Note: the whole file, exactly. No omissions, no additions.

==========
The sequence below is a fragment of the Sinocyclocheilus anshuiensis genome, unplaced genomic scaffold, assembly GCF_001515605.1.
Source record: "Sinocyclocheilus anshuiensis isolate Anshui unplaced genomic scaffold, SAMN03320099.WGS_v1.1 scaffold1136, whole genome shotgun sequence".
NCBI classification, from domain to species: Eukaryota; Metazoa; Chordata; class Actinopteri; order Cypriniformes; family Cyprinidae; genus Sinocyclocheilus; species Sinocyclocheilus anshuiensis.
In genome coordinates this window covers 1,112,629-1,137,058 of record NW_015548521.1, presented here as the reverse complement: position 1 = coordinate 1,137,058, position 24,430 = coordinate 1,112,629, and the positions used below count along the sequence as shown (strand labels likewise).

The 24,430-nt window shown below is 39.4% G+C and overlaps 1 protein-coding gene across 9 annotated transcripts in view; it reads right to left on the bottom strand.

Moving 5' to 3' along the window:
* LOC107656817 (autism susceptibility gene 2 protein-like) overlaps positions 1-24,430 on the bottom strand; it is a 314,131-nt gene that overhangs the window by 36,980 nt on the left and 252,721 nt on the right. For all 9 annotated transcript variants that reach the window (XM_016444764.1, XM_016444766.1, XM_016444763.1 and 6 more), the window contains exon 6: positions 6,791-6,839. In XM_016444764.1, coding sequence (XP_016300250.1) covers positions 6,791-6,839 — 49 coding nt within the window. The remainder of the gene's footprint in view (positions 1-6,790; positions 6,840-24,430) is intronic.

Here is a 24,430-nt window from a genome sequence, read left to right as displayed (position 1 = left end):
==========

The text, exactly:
The sequence below is a fragment of the Sinocyclocheilus anshuiensis genome, unplaced genomic scaffold, assembly GCF_001515605.1.
Source record: "Sinocyclocheilus anshuiensis isolate Anshui unplaced genomic scaffold, SAMN03320099.WGS_v1.1 scaffold1136, whole genome shotgun sequence".
NCBI classification, from domain to species: Eukaryota; Metazoa; Chordata; class Actinopteri; order Cypriniformes; family Cyprinidae; genus Sinocyclocheilus; species Sinocyclocheilus anshuiensis.
In genome coordinates this window covers 1,112,629-1,137,058 of record NW_015548521.1, presented here as the reverse complement: position 1 = coordinate 1,137,058, position 24,430 = coordinate 1,112,629, and the positions used below count along the sequence as shown (strand labels likewise).

The 24,430-nt window shown below is 39.4% G+C and overlaps 1 protein-coding gene across 9 annotated transcripts in view; it reads right to left on the bottom strand.

Moving 5' to 3' along the window:
* LOC107656817 (autism susceptibility gene 2 protein-like) overlaps positions 1-24,430 on the bottom strand; it is a 314,131-nt gene that overhangs the window by 36,980 nt on the left and 252,721 nt on the right. For all 9 annotated transcript variants that reach the window (XM_016444764.1, XM_016444766.1, XM_016444763.1 and 6 more), the window contains exon 6: positions 6,791-6,839. In XM_016444764.1, coding sequence (XP_016300250.1) covers positions 6,791-6,839 — 49 coding nt within the window. The remainder of the gene's footprint in view (positions 1-6,790; positions 6,840-24,430) is intronic.

Here is a 24,430-nt window from a genome sequence, read left to right as displayed (position 1 = left end):